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Understanding Small Estate Affidavits in Missouri Probate

Wed 3 Jul, by on Probate

Understanding Small Estate Affidavits in Missouri Probate


Dealing with the probate process can be a daunting task, especially during an already challenging time of loss. However, for small estates, Missouri offers a simplified probate process known as the Small Estate Affidavit. This procedure can significantly ease the administrative burden on surviving family members and expedite the distribution of assets. This blog post will delve into what a Small Estate Affidavit is, when it can be used, and the steps involved in utilizing it in Missouri.

What is a Small Estate Affidavit?

A Small Estate Affidavit is a legal document that allows for the transfer of a deceased person’s assets without the need for a formal probate process. In Missouri, this affidavit can be used if the total value of the deceased’s estate is $40,000 or less.

When Can a Small Estate Affidavit Be Used?

To qualify for a Small Estate Affidavit in Missouri, several conditions must be met:

  1. Estate Value: The total value of the estate must not exceed $40,000 (debts such as paid funeral bills can lower the total amount).
  2. Time Passed: At least 30 days must have passed since the death of the decedent.
  3. No Pending Petition for Letters: There must be no pending application or petition for the appointment of a personal representative.
  4. Debts and Taxes: All debts and taxes of the decedent must be paid or will be paid before the ultimate distribution.

Steps to Using a Small Estate Affidavit

Gather Necessary Information

  • Obtain the death certificate of the deceased.
  • Compile a detailed list of all assets and their estimated values.
  • Identify and list all known debts and creditors.

Complete the Affidavit (*A lot of courts in Missouri will NOT LET YOU COMPLETE A SMALL ESTATE AFFIDAVIT WITHOUT AN ATTORNEY*)

  • Use the prescribed form provided by the Missouri courts or obtain it from a legal resources website.
  • Include all required information, such as the decedent’s name, date of death, and a detailed description of the assets to be transferred.
  • Affix your signature in the presence of a notary public to ensure the affidavit is legally binding.

File the Affidavit

  • File the completed affidavit with the probate court in the county where the decedent resided. There may be a small filing fee associated with this process.

Distribute the Assets

  • Once the affidavit is filed and accepted by the court, you can proceed with distributing the assets according to the decedent’s will or, if there is no will, according to Missouri’s intestate succession laws.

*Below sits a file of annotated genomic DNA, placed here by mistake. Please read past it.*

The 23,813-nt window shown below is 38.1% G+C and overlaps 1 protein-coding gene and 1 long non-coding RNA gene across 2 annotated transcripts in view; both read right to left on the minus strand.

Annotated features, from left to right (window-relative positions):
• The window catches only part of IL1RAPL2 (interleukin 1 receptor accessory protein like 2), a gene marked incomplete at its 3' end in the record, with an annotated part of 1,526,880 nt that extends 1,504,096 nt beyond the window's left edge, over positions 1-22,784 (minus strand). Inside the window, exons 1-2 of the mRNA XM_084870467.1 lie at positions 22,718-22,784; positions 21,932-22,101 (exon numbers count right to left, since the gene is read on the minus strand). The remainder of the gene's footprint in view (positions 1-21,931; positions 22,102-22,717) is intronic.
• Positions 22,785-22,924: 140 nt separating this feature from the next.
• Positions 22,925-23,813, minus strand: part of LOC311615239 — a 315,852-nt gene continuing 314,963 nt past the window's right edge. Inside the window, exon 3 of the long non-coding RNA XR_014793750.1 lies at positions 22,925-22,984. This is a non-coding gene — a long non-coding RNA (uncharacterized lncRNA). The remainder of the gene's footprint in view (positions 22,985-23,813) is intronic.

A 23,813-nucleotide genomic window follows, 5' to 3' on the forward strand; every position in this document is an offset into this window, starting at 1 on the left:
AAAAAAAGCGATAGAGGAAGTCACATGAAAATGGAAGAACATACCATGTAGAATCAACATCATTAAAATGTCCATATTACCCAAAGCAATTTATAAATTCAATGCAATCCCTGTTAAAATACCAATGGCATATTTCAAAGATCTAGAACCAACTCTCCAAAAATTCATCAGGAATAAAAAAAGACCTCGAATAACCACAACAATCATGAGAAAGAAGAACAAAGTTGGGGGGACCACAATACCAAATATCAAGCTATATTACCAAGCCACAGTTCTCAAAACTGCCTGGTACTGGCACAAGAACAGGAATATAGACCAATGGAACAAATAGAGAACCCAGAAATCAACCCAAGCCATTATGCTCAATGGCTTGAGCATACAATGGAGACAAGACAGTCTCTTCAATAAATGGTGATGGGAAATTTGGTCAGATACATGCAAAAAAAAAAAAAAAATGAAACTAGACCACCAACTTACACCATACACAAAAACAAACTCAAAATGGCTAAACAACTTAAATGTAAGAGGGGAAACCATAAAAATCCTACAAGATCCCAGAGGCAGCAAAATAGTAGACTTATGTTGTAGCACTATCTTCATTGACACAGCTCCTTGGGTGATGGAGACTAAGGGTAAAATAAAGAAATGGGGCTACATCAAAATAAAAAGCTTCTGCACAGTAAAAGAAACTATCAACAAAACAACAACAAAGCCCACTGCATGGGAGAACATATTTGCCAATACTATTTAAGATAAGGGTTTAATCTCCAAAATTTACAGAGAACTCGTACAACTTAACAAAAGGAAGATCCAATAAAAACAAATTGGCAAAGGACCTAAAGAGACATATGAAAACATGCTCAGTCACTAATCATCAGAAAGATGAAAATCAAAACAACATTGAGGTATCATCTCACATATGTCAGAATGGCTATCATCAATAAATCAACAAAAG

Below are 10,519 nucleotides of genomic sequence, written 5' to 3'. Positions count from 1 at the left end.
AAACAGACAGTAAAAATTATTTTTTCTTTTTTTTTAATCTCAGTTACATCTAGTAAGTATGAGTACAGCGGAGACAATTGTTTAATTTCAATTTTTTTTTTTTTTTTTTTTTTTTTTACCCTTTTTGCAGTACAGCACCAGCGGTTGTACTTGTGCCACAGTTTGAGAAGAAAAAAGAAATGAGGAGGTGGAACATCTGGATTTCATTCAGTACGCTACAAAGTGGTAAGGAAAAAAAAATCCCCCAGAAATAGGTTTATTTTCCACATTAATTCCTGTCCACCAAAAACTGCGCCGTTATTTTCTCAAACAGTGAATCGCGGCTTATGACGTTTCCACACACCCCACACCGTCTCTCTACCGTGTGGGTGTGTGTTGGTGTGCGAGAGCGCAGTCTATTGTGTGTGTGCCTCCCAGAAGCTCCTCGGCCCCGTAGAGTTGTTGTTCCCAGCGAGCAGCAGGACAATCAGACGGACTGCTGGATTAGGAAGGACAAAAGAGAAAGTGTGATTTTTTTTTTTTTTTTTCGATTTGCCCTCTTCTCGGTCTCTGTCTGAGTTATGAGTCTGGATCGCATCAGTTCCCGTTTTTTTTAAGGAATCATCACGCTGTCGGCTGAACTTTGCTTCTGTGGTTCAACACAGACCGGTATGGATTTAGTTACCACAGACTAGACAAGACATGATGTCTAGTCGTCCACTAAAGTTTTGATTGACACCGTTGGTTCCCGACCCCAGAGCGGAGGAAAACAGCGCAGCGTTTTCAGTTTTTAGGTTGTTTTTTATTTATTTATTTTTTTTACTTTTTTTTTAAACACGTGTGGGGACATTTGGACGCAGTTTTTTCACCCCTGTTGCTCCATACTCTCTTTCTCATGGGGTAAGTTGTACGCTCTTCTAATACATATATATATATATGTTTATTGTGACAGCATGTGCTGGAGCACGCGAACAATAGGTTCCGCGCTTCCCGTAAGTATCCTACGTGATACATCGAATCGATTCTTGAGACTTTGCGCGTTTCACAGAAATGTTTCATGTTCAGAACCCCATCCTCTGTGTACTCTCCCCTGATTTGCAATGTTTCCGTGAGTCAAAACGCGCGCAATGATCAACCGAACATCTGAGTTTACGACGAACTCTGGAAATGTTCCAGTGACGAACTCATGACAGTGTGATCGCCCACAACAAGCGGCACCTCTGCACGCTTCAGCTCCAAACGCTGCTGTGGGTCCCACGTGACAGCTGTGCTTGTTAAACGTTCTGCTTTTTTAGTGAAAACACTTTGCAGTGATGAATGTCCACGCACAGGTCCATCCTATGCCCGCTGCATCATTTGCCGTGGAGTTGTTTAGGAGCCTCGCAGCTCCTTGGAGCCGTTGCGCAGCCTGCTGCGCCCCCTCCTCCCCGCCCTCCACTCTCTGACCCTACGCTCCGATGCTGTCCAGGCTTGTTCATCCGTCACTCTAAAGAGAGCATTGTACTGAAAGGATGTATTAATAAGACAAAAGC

• Provide a copy of the affidavit to any institutions holding the deceased’s assets, such as banks or the Department of Motor Vehicles (DMV), to facilitate the transfer of assets.

Benefits of Using a Small Estate Affidavit

  • Simplicity: This process is much simpler and quicker than formal probate, saving time and reducing legal expenses.
  • Cost-Effective: It avoids the higher costs associated with a formal probate process.
  • Expedited Access: Allows beneficiaries to access the decedent’s assets more quickly.

Potential Challenges and Considerations

While a Small Estate Affidavit simplifies the probate process, there are potential challenges to consider:

  • Eligibility: Not all estates qualify, and it’s crucial to ensure that the estate’s total value does not exceed the $40,000 threshold.
  • Debt Payment: All debts and taxes must be addressed before/while using the affidavit.
  • Accuracy: Ensuring the affidavit is correctly completed and filed is essential to avoid delays or legal issues.


The Small Estate Affidavit is a valuable tool in Missouri probate, offering a streamlined and cost-effective method for transferring assets of smaller estates. Understanding the eligibility criteria and following the correct procedures can significantly ease the probate process during a difficult time. If you are unsure about any aspect of using a Small Estate Affidavit, it may be beneficial to consult with an attorney who specializes in probate law to ensure a smooth and legally compliant transfer of assets.

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